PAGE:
What happened to QuickVerse?

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In 1990, I purchased a Bible software program for my first computer.  It was QuickVerse 1.0.  QuickVerse became a close companion in my personal Bible study for the next 15-years.  I recently ran across Craig Rairdin on Facebook.  Craig is the creator of QuickVerse, and the subsequent founder & developer of Pocket-Bible, marketed through Laridian.  Craig was kind enough to give us this interview.  This is part one.

Hi Craig, thanks for granting us this interview.    No problem.

Give us a quick timeline to help our readers connect the history of QuickVerse.

  • I graduated in December 1981 and started working at Rockwell in January, 1982.
  • I started working on the program that would become QuickVerse from home in late 1987 while working at Rockwell.
  • I interviewed with Bob Parsons in the Fall of 1987, but he didn’t have any openings.
  • I completed my Bible program in the Fall of 1988 and showed it to Bob.
  • I left Rockwell to join Parsons Technology in November, 1988, as Director, Church Software Division.
  • I was promoted to Vice President of Parsons Technology in 1990-91.

Where did you grow up?

I was born and raised in Cedar Rapids, IA and still live there (actually right next door in Marion, IA).  I went to school at the University of Iowa just 30 miles south.

 

To read the rest of the article goto
http://www.fulcrum7.com/blog/2016/5/9/remember-quickverse

Best Day to Send Email

Our goal was to identify the best tactics for sending emails and provide guideposts to help you deploy the best strategies for your brand. GetResponse analyzed over 300 million messages to determine the top times for open and click through rates. They also analyzed autoresponder email sequences to measure client engagement over time. Enjoy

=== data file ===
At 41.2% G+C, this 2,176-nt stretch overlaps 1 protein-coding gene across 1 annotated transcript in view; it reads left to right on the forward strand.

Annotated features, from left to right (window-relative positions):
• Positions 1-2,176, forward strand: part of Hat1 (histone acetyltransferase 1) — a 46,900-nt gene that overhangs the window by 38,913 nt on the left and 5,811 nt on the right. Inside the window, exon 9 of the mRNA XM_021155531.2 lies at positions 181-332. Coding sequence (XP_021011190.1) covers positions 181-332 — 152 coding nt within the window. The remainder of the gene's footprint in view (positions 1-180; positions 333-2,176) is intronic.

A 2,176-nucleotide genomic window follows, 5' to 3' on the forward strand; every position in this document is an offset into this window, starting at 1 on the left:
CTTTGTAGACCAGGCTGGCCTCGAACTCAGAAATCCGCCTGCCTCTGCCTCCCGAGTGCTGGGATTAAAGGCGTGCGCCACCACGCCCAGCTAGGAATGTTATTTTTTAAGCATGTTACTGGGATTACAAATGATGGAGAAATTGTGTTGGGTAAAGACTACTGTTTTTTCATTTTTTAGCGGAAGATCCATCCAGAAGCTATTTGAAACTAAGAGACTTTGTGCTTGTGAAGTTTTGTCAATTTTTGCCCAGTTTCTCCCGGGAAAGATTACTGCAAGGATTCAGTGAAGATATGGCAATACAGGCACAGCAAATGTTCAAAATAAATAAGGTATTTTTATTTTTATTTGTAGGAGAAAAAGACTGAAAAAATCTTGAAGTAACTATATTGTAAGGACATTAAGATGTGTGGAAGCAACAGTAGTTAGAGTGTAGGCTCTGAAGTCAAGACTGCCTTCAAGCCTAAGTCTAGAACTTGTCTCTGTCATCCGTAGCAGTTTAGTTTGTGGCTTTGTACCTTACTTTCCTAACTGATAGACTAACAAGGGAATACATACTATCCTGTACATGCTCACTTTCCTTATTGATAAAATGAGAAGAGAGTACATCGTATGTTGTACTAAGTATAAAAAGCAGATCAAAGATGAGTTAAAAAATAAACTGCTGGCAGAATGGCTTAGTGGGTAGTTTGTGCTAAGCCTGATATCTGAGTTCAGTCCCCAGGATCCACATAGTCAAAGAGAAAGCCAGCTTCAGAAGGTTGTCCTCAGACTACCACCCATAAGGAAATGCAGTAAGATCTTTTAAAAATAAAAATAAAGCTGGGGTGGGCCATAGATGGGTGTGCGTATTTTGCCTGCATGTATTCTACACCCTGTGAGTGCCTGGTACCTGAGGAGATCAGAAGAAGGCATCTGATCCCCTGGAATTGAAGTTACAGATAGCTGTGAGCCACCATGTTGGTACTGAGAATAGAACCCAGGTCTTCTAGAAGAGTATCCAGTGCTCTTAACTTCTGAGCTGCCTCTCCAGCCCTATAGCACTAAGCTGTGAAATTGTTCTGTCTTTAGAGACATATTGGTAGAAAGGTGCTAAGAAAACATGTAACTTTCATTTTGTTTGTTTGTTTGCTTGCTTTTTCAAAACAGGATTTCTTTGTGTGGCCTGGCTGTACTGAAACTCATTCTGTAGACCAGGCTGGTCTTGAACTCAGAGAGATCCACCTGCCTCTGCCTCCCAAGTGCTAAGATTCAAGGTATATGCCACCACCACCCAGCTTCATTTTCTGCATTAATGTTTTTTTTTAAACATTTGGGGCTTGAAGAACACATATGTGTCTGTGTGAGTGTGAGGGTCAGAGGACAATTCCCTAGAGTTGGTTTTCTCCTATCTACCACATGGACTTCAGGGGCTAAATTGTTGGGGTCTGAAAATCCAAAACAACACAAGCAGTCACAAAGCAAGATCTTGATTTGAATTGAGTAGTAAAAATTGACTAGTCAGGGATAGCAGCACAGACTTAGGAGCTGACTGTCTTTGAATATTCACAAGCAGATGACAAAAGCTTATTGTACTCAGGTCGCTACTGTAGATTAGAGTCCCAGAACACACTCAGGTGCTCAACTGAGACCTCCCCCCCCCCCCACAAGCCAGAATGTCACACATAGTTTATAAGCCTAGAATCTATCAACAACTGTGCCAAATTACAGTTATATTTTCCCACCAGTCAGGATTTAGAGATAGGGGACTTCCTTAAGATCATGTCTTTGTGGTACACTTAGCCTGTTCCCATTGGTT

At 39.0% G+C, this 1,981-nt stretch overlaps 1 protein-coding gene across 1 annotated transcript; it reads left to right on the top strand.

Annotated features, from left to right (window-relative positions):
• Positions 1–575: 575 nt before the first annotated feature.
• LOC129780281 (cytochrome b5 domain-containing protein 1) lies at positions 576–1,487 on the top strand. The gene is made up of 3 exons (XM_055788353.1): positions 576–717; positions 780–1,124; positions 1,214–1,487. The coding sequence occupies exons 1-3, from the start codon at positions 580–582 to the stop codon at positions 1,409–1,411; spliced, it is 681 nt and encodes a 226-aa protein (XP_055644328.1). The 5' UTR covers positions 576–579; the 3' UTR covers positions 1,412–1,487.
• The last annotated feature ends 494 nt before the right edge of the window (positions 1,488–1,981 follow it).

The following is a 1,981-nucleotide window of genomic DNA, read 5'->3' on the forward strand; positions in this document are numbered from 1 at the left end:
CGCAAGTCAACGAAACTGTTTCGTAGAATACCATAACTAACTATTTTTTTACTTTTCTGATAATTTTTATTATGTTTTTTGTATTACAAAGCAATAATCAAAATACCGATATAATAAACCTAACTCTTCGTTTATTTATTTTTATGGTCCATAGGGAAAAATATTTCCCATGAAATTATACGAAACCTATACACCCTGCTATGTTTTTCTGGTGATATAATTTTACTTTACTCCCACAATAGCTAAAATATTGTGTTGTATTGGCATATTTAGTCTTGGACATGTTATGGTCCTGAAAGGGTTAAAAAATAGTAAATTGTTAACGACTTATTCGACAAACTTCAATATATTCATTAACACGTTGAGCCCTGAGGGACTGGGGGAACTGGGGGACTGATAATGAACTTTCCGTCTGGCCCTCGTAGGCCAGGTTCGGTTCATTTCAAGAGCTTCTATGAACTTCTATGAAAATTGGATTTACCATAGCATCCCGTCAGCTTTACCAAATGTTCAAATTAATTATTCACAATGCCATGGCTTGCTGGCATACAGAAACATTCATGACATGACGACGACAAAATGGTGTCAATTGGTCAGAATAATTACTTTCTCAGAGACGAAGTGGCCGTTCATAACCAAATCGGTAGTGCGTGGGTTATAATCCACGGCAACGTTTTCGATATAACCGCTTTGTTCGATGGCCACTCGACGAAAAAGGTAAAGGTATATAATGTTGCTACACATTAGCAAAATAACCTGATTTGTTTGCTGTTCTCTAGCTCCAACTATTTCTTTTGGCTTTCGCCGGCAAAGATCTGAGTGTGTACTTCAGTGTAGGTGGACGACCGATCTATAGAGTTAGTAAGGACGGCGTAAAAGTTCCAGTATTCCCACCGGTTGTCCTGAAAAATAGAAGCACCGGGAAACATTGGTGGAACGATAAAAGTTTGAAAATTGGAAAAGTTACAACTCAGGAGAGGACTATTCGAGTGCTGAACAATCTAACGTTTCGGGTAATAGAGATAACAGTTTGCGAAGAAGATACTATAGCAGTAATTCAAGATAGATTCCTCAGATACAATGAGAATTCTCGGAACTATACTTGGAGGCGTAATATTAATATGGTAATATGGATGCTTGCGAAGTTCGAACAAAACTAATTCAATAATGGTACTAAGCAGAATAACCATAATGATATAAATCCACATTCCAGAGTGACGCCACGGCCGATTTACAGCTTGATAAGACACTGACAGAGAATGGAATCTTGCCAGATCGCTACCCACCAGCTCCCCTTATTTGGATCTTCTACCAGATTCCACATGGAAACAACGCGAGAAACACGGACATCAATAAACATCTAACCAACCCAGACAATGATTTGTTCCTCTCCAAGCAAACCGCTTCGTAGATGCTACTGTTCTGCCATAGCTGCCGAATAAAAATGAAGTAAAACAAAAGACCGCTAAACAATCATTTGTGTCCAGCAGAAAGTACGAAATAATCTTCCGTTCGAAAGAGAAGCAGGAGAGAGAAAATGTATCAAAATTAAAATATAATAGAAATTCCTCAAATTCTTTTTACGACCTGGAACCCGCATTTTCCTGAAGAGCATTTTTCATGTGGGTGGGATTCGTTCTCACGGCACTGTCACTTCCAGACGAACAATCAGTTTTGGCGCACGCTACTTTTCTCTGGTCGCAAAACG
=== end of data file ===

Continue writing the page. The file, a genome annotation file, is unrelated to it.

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The Do’s and Don’ts for Teachers on Social Media Infographic

There are millions of teachers on social media right now. They discuss professional, personal, and cultural things on a daily basis. But what are the best ways to make the most of your time on social networks? The Do’s and Don’ts for Teachers on Social Media Infographic presents a few best practices to keep in mind as you embrace the brave new world of social media for teachers.

Best Uses of Social Media

Do the following:

  • Post updates and comments. If you’re in a public forum, keep it light and positive. If you can’t, keep quiet.
  • Connect with colleagues with whom you feel safe. Don’t connect with colleagues you’re unsure about. Being friends with everyone isn’t part of the job description.
  • Control your privacy settings. And keep up with the changes that Facebook makes to those privacy settings.
  • Take care when posting pictures of others. If you tag a colleague, just think how you’d feel if they did the same to you.
  • Disconnect from negativity. Unfriend or block those who continually blast you with negativity and trolling.
  • Show what you’re proud of. Done something great? Let people know.

Worst Uses of Social Media

Avoid the following:

  • Don’t follow your students on Facebook. Your intentions are innocent but there’s little to gain and much to lose.
  • Don’t comment on status updates of your students, even if its positive, because you’ll either be criticising of showing favouritism. You can’t win.
  • Think twice before you connect with parents on social media. In a small community it can be fine, but think twice before you do.
  • Don’t drink and tweet or post. Comments made after a bottle has been opened never look so wise or amusing in the morning.
  • Do not post party pictures off social media. if you lost dignity and it was photographed, don’t revisit the crime scene.
  • Please don’t share the beach photos of anything with a state of undress. Those bikini photographs may look fabulous but will just cause comment.
  • Don’t overpost. Don’t offer the world continuous updates on your activities.
  • Do not post during work hours. It just doesn’t look good. Not even if it was scheduled.

The Do's and Don'ts for Teachers on Social Media Infographic
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